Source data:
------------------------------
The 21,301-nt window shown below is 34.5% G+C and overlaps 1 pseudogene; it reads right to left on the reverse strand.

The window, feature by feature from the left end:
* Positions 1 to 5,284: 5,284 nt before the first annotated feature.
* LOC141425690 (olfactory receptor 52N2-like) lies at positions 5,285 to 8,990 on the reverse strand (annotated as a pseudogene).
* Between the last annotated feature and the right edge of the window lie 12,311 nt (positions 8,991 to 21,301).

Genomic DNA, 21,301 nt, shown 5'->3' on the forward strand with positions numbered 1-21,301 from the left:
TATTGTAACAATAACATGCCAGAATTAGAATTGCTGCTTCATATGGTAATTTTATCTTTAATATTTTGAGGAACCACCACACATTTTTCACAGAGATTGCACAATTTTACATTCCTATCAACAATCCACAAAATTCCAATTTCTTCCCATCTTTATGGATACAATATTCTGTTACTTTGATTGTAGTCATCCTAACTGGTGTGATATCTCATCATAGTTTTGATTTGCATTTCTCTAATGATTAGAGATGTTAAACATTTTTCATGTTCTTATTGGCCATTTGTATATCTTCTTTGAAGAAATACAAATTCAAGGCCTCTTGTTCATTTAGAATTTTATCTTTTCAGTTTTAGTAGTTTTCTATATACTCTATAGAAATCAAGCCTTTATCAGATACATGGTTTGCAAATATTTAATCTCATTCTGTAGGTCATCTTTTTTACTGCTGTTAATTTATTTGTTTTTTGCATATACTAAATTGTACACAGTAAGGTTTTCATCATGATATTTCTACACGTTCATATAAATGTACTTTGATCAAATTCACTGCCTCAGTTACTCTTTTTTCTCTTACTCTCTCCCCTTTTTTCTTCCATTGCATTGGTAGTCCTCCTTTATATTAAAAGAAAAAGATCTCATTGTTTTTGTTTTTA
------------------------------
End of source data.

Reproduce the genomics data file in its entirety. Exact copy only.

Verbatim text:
The 21,301-nt window shown below is 34.5% G+C and overlaps 1 pseudogene; it reads right to left on the reverse strand.

The window, feature by feature from the left end:
* Positions 1 to 5,284: 5,284 nt before the first annotated feature.
* LOC141425690 (olfactory receptor 52N2-like) lies at positions 5,285 to 8,990 on the reverse strand (annotated as a pseudogene).
* Between the last annotated feature and the right edge of the window lie 12,311 nt (positions 8,991 to 21,301).

Genomic DNA, 21,301 nt, shown 5'->3' on the forward strand with positions numbered 1-21,301 from the left:
TATTGTAACAATAACATGCCAGAATTAGAATTGCTGCTTCATATGGTAATTTTATCTTTAATATTTTGAGGAACCACCACACATTTTTCACAGAGATTGCACAATTTTACATTCCTATCAACAATCCACAAAATTCCAATTTCTTCCCATCTTTATGGATACAATATTCTGTTACTTTGATTGTAGTCATCCTAACTGGTGTGATATCTCATCATAGTTTTGATTTGCATTTCTCTAATGATTAGAGATGTTAAACATTTTTCATGTTCTTATTGGCCATTTGTATATCTTCTTTGAAGAAATACAAATTCAAGGCCTCTTGTTCATTTAGAATTTTATCTTTTCAGTTTTAGTAGTTTTCTATATACTCTATAGAAATCAAGCCTTTATCAGATACATGGTTTGCAAATATTTAATCTCATTCTGTAGGTCATCTTTTTTACTGCTGTTAATTTATTTGTTTTTTGCATATACTAAATTGTACACAGTAAGGTTTTCATCATGATATTTCTACACGTTCATATAAATGTACTTTGATCAAATTCACTGCCTCAGTTACTCTTTTTTCTCTTACTCTCTCCCCTTTTTTCTTCCATTGCATTGGTAGTCCTCCTTTATATTAAAAGAAAAAGATCTCATTGTTTTTGTTTTTA